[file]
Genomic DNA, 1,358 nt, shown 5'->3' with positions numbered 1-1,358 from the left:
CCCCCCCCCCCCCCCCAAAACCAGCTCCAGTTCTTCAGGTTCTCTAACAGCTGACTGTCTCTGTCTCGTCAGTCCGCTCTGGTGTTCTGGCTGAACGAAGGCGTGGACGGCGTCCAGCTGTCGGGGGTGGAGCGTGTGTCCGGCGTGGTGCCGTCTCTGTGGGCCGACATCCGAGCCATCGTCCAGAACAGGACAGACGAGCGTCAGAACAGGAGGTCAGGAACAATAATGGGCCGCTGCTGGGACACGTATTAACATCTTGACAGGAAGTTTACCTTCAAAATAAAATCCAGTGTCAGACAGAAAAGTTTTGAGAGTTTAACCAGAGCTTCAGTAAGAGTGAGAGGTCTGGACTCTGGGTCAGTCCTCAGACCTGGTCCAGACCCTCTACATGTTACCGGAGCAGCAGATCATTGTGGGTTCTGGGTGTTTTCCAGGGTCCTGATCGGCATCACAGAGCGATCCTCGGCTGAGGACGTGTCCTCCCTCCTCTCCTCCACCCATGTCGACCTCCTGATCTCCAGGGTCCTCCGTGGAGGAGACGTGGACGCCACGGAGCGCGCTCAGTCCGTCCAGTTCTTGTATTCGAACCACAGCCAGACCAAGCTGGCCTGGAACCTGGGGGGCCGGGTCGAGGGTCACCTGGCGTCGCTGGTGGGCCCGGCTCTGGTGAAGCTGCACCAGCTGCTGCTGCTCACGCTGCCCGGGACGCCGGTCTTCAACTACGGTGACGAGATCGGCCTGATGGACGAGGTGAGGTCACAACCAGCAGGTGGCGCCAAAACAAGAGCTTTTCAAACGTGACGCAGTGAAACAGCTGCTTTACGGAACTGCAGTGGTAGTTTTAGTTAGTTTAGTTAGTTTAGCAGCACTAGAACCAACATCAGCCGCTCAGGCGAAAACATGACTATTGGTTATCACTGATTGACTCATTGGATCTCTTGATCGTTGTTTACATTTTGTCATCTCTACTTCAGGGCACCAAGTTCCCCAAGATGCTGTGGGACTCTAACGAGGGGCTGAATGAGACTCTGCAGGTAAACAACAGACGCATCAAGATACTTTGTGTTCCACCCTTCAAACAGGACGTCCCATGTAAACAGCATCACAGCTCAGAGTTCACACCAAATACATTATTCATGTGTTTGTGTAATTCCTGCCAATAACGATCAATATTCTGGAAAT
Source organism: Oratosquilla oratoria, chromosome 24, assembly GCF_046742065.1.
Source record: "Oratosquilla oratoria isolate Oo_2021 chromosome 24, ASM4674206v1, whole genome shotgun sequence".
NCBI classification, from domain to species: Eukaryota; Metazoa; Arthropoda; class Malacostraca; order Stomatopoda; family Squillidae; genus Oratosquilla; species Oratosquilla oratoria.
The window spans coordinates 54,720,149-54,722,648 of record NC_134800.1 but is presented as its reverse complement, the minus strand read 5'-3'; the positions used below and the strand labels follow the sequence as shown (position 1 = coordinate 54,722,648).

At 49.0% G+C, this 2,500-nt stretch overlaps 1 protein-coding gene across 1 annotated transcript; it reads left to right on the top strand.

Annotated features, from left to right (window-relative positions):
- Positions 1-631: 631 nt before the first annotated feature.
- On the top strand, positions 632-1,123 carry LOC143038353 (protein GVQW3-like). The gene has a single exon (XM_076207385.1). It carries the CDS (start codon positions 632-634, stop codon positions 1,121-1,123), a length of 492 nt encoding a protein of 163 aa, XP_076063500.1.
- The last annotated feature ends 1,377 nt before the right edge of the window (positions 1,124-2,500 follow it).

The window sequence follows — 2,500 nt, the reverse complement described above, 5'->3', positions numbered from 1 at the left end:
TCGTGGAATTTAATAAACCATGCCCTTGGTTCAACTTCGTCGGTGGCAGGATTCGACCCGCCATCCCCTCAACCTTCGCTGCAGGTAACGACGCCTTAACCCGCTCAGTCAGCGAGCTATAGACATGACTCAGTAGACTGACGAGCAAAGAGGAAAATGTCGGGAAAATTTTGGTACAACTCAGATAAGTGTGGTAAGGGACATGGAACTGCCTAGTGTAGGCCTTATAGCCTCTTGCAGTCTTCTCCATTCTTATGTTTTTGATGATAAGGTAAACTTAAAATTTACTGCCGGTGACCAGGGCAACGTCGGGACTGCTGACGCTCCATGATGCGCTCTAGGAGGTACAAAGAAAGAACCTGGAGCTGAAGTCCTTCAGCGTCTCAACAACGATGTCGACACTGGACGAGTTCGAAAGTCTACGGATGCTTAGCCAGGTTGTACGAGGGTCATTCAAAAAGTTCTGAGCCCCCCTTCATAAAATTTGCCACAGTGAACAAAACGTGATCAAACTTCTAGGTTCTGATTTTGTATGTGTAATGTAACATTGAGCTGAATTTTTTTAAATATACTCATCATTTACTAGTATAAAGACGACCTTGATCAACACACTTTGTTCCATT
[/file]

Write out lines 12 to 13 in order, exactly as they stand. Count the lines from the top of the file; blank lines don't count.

The window sequence follows — 2,500 nt, the reverse complement described above, 5'->3', positions numbered from 1 at the left end:
TCGTGGAATTTAATAAACCATGCCCTTGGTTCAACTTCGTCGGTGGCAGGATTCGACCCGCCATCCCCTCAACCTTCGCTGCAGGTAACGACGCCTTAACCCGCTCAGTCAGCGAGCTATAGACATGACTCAGTAGACTGACGAGCAAAGAGGAAAATGTCGGGAAAATTTTGGTACAACTCAGATAAGTGTGGTAAGGGACATGGAACTGCCTAGTGTAGGCCTTATAGCCTCTTGCAGTCTTCTCCATTCTTATGTTTTTGATGATAAGGTAAACTTAAAATTTACTGCCGGTGACCAGGGCAACGTCGGGACTGCTGACGCTCCATGATGCGCTCTAGGAGGTACAAAGAAAGAACCTGGAGCTGAAGTCCTTCAGCGTCTCAACAACGATGTCGACACTGGACGAGTTCGAAAGTCTACGGATGCTTAGCCAGGTTGTACGAGGGTCATTCAAAAAGTTCTGAGCCCCCCTTCATAAAATTTGCCACAGTGAACAAAACGTGATCAAACTTCTAGGTTCTGATTTTGTATGTGTAATGTAACATTGAGCTGAATTTTTTTAAATATACTCATCATTTACTAGTATAAAGACGACCTTGATCAACACACTTTGTTCCATT